We’ve long been fans of Paddy Longs, as you can see here (from 2 years ago, whoa). And some of us (read: Karl) have been pushing back against the all-things-bacon trend for a while (from 4 years ago, double whoa). But as the baconsanity has faded, and our appreciation of Paddy’s remains considerable, we wanted to at least shine a little light on this: the Bacolympics.
“A barley wine style ale brewed to 15% alcohol with hints of raisin, chocolate, caramel, sherry, cherry, and alcohol, just to name a few. And this beer will only get better with age.”
Dark Horse 3 Guy Off The Scale Barley Wine
American Barleywine, 15% ABV (!!!)
Sayeth the Guys:
Ryan: Sometimes I cellar a beer because I want to see what would happen to it, i.e. Dark Horse’s Double Crooked Tree or Founders Devil Dancer. Other times I feel the beer is better with some age on it, like Founders Kentucky Breakfast Stout. Then there’s Dark Horse’s 3 Guy Off The Scale, a beer I felt I had to cellar.
I picked up a four-pack and a few stray bottles last spring (2009) and, almost immediately, Karl and I sampled two. It was nothing but a boozy, hot mess of a barleywine. So, the only logical thing to do with the remaining four bottles was to put them aside to see if things cooled off any. After 14 months in the cellar I can report back that it mellowed – but just barely.
This beer poured a gorgeous ruby/burgundy in color into our 4 oz tasting glasses. The nose was full of dark fruits, grapes, nuts, almonds – oh and booze.
at first sip, and I most definitely do mean sip, it is obvious there is a lot going on with this beer. You get some dark fruits up front along with a balsamic vinaigrette or sherry-like flavor. The booze is still present but it isn’t nearly as pronounced as it was fresh. The finish was kind of nutty, not like peanuts but more like walnuts or almonds.
This beer leaves a cough syrup like coating in your mouth.
And, as it warms, the booze becomes more and more pronounced.
This beer has developed quite nicely since it has been in the cellar. This is, without a doubt, a sipper – but a good one to have on a chilly winters night. My initial plan was to spread the three bottles I have left over the next three years but I almost wonder if I should crack one every two years. I could easily see this developing well into the next five to ten years.
Karl: Despite many visits to Dark Horse’s brewpub in Marshall, Michigan, I tend to find myself feeling hit-or-miss on their output. Love the Crooked Tree on tap, find it pretty weak in the bottle. Love the Double Crooked Tree no matter what, but their black bier doesn’t do much for me and to be honest, I always want to like their Scotty Karate a lot more than I actually do. So – what will come of an evening trying to suck back 12 oz. of aged barleywine? Dark Horse says it’s off the scale – and it is.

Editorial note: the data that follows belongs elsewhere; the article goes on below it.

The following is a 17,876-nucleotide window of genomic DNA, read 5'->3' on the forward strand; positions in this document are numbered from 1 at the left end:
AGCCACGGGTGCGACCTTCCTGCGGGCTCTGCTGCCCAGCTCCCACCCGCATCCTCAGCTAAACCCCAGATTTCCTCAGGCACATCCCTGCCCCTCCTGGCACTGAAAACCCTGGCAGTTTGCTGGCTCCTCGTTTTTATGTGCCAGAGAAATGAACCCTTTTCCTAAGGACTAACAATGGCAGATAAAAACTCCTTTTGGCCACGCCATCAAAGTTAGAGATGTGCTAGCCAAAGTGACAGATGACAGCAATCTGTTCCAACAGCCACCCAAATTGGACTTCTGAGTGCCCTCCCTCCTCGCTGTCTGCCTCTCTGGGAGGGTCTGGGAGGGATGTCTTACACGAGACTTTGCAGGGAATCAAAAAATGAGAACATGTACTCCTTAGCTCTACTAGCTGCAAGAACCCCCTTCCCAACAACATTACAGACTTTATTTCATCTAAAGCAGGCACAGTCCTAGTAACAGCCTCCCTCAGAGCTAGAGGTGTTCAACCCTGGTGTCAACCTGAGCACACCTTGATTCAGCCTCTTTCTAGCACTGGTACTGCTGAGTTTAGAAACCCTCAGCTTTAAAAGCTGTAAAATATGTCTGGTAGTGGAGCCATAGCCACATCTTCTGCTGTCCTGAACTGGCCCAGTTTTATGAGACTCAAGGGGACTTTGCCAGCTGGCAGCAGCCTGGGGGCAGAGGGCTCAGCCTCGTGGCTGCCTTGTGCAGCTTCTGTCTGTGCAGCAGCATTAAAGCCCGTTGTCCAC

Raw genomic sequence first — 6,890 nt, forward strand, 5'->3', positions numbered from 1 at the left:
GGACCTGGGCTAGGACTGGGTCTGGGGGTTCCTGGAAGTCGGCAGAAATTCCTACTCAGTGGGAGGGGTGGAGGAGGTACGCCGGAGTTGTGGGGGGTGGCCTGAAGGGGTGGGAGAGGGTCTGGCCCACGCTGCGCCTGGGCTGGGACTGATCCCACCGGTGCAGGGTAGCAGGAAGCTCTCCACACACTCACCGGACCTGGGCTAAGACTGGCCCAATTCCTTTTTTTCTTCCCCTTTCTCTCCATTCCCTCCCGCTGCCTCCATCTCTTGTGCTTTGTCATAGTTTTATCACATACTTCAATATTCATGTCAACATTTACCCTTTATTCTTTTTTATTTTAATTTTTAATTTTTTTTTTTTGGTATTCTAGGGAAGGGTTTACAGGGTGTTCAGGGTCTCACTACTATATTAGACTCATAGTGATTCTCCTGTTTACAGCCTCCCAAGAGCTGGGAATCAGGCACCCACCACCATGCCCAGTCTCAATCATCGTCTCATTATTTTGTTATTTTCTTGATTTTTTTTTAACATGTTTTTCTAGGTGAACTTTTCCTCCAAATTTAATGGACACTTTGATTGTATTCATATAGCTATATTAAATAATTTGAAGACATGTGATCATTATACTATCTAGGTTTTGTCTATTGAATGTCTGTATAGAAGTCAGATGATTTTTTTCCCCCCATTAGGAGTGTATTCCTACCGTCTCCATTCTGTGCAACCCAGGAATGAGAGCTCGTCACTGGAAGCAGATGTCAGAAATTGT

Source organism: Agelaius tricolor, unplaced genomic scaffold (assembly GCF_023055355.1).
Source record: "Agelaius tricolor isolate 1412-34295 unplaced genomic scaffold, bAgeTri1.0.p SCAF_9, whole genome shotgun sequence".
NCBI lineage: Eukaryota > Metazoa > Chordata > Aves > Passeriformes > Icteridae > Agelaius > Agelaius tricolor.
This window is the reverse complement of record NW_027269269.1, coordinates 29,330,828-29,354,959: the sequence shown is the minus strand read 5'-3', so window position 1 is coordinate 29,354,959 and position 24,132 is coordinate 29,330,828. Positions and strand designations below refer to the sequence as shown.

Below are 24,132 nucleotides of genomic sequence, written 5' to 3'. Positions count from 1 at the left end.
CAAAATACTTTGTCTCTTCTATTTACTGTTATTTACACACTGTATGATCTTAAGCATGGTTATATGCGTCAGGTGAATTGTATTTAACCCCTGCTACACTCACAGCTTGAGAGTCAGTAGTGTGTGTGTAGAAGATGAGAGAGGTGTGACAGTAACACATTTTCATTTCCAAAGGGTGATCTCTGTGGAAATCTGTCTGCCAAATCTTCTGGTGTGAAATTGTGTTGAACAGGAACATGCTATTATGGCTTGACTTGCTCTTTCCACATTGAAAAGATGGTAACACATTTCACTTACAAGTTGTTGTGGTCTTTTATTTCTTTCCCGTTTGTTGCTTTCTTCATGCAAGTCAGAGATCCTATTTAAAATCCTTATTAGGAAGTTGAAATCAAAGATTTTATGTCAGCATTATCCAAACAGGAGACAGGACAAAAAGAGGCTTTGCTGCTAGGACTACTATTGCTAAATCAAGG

This pours a rich ruby/brown color, and on the nose I get a wicked amount of booze, red grape, and maybe even a combination coming together to create a port smell. Consistency could be described best by others as viscous, and by me as “slightly watered down cough syrup.” Between the body of this beer and the slightly sour grape taste, could you be blamed for feeling a little Robitussin-esque light-headedness? Well, the alcohol certainly helps.
As for the taste, holy hell is this boozy. Then, it is 15%ABV (yes, fifteen, not one-point-five, no typo there) so if it was missing that huge booze head this beer would probably kill people. Lots of grape flavor once again, with that liquor sharpness on the palate. As this beer warms up, a certain cocoa or chocolate flavor comes out and the beer thins out.
In my notes, I wrote down that I’d been drinking this beer for about 15 minutes but had only actually drank about two ounces. This is the absolute definition of a sippin’ beer. Because you don’t really have a choice otherwise. It’s just too much.
I would happily pour this again into a snifter in front of a large fire and kick back. The body of this barleywine would definitely cut through an evening of stouts on a cold night and definitely knock you out cold at the end of a winter evening. You win this round, Dark Horse. We’ll see about next time.
Andrew: It’s been more than a week-and-a-half since we dove head first into the 3 Guys Off the Scale Barleywine, and I think I can still taste it. Gigantic, huge, immense, pickawordoutofthethesaurus could all be used to describe this beer.
The beer poured a very red/copper-y color, with very little head that dissipated quickly. In the nose I detected lots of sweet malty, bread-y goodness, oh yeah, and booze.
Interestingly enough, the beer didn’t taste as malty as it smelled – I picked up notes of dark fruits (maybe raisins or cherries or something) some sweetness (toffee or caramel anyone?) and a ton of booze. The beer finished very dry, with a malty/caramel-y aftertaste. I noted that the beer that was thick, almost syrup-y as it went down, totally coated my mouth…I could also feel the burn of the alcohol as the beer went down…lovely.
Great beer – I love barleywines and this was spot on.
Ryan: Much like the New Glarus Iced Barleywine, this is another beer that screamed to us, “cellar me, cellar me – FOR THE LOVE OF GOD CELLAR ME!!”
Set it and forget it, we did, for two years. And we were rewarded with a complex, smooth beer that may top out as one of my favorite beers from one of my favorite breweries.
Dark fruits and nuts dominated in both the aroma and flavor two years ago. Those were still present, but after three years (total) in the cellar so were a few new guests to the party.